Following a jump in new births in 2016, last year saw China’s birth rate slide despite policy changes that hoped to bring about a sustained increase.
17.23 million babies were born in 2017, down from 17.86 the year bofore, according to data released by China’s National Bureau of Statistics this week.
2016’s increase of 1.31 million new babies missed Beijing’s projection of 18 million births, and this year’s decrease brings the country further away from a forecast of 20 million births annually.
The policy was hoping to shore up China’s workforce as Beijing prepares for a demographic crisis brought on by a rapidly aging population.
In a commentary published by Caixin, scholars warned the population cliff is coming faster than expected.
The article, coauthored by Peking University professor Liang Jianzhang and Johns Hopkins University demographer Huang Wenzheng, said the low fertility rate will be China’s biggest challenge in the coming decades.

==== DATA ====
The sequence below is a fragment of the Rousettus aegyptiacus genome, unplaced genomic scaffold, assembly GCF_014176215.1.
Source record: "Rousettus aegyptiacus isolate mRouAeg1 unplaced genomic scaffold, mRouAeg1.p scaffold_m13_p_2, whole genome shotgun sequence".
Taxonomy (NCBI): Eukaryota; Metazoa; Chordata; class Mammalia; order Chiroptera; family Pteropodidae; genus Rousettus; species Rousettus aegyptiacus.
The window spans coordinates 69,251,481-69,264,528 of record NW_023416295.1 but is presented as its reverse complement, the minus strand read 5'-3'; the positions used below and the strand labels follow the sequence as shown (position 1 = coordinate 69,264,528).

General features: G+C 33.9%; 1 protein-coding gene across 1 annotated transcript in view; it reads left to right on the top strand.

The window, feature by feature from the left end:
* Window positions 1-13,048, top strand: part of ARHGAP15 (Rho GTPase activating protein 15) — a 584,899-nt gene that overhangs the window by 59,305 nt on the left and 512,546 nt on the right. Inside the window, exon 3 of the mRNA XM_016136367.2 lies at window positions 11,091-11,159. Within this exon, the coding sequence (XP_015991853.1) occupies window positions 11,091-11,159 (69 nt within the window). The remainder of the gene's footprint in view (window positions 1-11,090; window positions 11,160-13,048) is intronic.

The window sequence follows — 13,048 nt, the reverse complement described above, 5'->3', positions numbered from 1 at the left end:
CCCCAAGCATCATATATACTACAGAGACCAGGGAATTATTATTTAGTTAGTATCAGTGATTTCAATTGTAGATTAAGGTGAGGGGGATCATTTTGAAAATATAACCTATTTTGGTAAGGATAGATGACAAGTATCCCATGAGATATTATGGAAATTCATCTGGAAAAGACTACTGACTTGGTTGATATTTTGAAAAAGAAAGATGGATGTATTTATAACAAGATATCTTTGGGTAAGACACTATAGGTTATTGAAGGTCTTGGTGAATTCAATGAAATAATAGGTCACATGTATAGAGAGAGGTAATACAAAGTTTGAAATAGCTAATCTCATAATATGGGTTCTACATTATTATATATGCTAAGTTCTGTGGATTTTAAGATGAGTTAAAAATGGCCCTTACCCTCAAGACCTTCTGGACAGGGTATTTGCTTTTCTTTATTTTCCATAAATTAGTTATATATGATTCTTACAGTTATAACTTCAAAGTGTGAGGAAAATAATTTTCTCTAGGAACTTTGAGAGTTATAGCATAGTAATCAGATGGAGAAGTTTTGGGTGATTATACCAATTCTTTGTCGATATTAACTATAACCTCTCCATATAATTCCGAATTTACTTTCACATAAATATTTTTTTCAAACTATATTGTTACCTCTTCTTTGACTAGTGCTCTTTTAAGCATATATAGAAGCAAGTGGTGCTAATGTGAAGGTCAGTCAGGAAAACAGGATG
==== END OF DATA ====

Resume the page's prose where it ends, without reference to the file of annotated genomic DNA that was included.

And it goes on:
The declining fertility is due in part to a sharp decline in women of childbearing age, they said. A census from 2010 projected the number to fall by 40% by 2025.
The authors proposed additional policies to encourage couples to have children, such as subsidies and tax breaks. But many argue that with the soaring cost of education and housing, young couples are unlikely to buck the trend toward smaller families.